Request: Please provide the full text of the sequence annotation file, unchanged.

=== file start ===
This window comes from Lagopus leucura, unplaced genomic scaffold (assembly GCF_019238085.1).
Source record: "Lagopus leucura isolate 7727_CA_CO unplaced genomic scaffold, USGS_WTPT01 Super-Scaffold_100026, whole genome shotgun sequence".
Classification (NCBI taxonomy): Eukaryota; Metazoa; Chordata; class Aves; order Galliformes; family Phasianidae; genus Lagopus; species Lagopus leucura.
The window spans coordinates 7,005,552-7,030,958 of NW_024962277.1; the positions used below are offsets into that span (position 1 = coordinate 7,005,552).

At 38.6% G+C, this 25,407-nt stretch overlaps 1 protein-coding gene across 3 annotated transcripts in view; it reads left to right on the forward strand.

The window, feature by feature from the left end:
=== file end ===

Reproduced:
This window comes from Lagopus leucura, unplaced genomic scaffold (assembly GCF_019238085.1).
Source record: "Lagopus leucura isolate 7727_CA_CO unplaced genomic scaffold, USGS_WTPT01 Super-Scaffold_100026, whole genome shotgun sequence".
Classification (NCBI taxonomy): Eukaryota; Metazoa; Chordata; class Aves; order Galliformes; family Phasianidae; genus Lagopus; species Lagopus leucura.
The window spans coordinates 7,005,552-7,030,958 of NW_024962277.1; the positions used below are offsets into that span (position 1 = coordinate 7,005,552).

At 38.6% G+C, this 25,407-nt stretch overlaps 1 protein-coding gene across 3 annotated transcripts in view; it reads left to right on the forward strand.

The window, feature by feature from the left end: